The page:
A step closer to foster carers getting employment rights?
The Court of Appeal has allowed an appeal against the decision not to include the National Union of Professional Foster Carers (NUPFC) on the official list of trade unions because it did not consist wholly or mainly of workers in National Union of Professional Foster Carers v Certification Officer.
Section 3 of the Trade Union and Labour Relations (Consolidation) Act 1992 (TULRCA) provides that a trade union has the right to apply to the Certification Officer to be entered on the list of registered trade unions. A trade union is defined as an organisation consisting "wholly or mainly of workers" and an individual is a worker if they work, or normally work, or seek to work, under a contract of employment or some other contract to perform work personally.
The NUPFC is a trade union representing the interests of individuals who act as foster carers for children who are "looked after" by local authorities. NUPFC applied to the Certification Officer to be included on the list of trade unions, and the Certification Officer rejected the application on the grounds that NUPFC was not an organisation consisting "wholly or mainly of workers" within TULRCA.
The NUPFC appealed to the Employment Appeal Tribunal (EAT) arguing that the decision was inconsistent with Article 11 of the European Convention on Human Rights (ECHR) which guarantees the right to freedom of association and the right of workers to form and join trade unions for the protection of their interests. The EAT dismissed the appeal, then the Court of Appeal allowed it.
The Court held that Article 11 will be engaged in relation to trade union rights when workers are parties to an employment relationship. In determining whether there is an employment relationship a multi-factorial approach must be adopted. The Court found that fosters carer who are party to a Foster Care Arrangement (FCA) within the statutory framework, are obliged to look after a child in accordance with a care plan. There is a complaints system for dealing with complaints against them, they are subject to annual review, required to maintain skills and training, and are remunerated for their service by an allowance, fees and reimbursement of expenses. The Court concluded that all foster carers who undertake placements under an FCA in accordance with the statutory framework should be regarded as being in an employment relationship with the fostering service for which they undertake the placement. As a result Article 11 was engaged.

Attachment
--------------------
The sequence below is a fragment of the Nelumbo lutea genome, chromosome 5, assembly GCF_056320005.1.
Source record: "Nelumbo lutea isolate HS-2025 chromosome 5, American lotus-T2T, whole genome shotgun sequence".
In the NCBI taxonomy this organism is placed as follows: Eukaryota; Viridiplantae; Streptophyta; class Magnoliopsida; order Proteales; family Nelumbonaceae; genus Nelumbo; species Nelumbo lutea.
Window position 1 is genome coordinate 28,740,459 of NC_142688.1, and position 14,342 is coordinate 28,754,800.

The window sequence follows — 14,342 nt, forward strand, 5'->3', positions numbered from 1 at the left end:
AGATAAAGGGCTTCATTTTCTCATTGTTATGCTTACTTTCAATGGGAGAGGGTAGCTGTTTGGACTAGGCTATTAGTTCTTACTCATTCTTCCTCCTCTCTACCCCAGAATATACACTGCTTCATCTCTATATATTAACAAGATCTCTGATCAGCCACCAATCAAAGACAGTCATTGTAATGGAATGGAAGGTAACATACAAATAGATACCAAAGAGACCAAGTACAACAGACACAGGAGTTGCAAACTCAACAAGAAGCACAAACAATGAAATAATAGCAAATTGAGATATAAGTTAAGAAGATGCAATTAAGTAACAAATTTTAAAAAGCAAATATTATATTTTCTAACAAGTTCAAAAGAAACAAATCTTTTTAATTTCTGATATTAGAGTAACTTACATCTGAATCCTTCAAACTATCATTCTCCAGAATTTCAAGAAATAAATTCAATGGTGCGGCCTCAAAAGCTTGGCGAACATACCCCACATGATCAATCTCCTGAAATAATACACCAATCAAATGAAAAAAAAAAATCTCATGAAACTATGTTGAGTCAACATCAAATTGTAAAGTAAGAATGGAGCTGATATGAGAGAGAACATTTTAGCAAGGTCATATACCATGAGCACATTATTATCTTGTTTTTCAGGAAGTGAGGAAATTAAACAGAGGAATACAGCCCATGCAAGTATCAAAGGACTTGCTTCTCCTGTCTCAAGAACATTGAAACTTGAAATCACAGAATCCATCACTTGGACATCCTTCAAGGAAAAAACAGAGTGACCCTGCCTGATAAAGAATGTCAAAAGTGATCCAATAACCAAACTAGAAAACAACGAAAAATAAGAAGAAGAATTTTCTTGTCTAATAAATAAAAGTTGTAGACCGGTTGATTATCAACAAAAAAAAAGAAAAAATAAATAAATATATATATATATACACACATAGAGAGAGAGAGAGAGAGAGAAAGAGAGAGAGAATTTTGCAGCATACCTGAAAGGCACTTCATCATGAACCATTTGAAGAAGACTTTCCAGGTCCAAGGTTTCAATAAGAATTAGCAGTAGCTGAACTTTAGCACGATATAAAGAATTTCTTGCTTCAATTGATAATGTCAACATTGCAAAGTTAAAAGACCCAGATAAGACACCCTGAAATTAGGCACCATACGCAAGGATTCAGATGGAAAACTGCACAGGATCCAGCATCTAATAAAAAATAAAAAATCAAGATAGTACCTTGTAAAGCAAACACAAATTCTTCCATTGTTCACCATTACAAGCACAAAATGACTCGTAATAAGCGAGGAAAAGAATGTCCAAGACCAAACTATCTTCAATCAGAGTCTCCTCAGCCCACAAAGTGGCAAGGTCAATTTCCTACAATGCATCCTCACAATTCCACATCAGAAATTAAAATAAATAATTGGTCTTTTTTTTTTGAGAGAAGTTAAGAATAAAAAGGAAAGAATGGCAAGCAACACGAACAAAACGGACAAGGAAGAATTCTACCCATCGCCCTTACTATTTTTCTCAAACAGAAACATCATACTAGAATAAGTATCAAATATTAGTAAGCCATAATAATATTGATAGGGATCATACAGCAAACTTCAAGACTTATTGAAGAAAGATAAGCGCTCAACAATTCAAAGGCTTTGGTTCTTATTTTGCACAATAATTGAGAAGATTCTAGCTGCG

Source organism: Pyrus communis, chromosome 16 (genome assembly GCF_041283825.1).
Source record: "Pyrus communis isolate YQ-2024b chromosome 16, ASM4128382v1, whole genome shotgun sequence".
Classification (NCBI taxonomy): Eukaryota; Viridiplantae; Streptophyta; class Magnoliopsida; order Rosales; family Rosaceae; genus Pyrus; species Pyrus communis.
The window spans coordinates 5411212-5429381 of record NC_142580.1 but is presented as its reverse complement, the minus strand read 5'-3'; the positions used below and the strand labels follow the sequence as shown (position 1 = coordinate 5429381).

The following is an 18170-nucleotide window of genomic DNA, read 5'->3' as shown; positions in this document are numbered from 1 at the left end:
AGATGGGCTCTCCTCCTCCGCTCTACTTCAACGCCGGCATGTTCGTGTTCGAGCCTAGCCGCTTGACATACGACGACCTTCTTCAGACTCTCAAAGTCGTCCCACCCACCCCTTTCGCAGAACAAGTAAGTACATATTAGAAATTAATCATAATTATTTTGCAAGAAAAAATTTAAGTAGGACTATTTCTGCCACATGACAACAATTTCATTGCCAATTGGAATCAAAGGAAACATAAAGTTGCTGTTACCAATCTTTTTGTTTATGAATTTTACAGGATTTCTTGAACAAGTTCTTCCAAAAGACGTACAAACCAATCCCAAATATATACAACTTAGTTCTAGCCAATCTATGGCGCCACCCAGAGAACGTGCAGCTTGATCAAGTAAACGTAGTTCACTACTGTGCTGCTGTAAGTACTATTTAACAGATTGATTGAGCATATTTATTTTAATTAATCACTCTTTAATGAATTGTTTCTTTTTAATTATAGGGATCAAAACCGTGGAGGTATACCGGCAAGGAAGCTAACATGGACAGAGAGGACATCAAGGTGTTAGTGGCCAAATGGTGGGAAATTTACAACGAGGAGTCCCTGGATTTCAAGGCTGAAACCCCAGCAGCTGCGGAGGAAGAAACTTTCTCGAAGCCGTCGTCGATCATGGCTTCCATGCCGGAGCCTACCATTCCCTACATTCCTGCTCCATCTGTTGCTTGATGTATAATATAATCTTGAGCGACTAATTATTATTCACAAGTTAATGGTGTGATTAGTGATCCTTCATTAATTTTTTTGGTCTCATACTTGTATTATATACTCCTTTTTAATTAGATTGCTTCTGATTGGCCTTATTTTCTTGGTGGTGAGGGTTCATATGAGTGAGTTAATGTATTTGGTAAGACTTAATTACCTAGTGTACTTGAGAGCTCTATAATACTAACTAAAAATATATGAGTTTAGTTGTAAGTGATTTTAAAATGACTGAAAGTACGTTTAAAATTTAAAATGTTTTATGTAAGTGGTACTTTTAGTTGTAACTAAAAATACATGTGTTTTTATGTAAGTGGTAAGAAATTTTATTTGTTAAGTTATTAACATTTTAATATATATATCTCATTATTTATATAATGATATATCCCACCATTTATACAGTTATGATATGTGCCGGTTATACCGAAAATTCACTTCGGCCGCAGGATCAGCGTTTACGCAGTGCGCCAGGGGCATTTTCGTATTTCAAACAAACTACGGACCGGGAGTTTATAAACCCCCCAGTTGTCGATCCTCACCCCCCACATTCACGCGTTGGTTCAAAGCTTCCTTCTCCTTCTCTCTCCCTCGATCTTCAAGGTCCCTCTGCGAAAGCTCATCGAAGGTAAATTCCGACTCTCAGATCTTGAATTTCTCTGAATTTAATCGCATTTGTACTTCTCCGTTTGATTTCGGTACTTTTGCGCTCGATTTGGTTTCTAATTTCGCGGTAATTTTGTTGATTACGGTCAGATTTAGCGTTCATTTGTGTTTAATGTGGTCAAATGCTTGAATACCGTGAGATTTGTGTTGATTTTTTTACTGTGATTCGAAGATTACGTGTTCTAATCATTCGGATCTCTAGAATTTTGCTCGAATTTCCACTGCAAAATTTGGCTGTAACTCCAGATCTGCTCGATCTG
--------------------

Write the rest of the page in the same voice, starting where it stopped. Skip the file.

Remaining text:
The Court held that the Certification Officer's refusal to list the NUPFC denied the union access to the compulsory recognition procedures, and was therefore an interference with its Article 11 rights. This interference was not justified. The Court held that the term "worker" contained in TULRCA could be read down so as to include foster carers who were party to an FCA within the statutory framework, notwithstanding that they did not work under a contract.
Take note: It seems, following this, that the NUPFC will be included on the list of registered trade unions, but there may also be employment rights implications for foster carers. Underhill LJ noted that the exclusion of foster carers from employment rights was dependent on the line of authority following from W v Essex (a 1998 case) and that, if this was overturned by the Supreme Court it seemed that full worker or employee status would follow. Meanwhile Bean LJ pointed out that teachers and nurses were in an analogous position of having their pay and conditions determined by statutory powers, yet enjoyed employment rights.
Following the decision in the NUPFC case, considered in conjunction with the decision in Glasgow City Council v Johnstone (in October 2019) where the EAT held that two foster carers who had signed a written "multi-treatment foster care" agreement were employees of the local authority, it seems that foster carers may be coming closer to obtaining employment rights.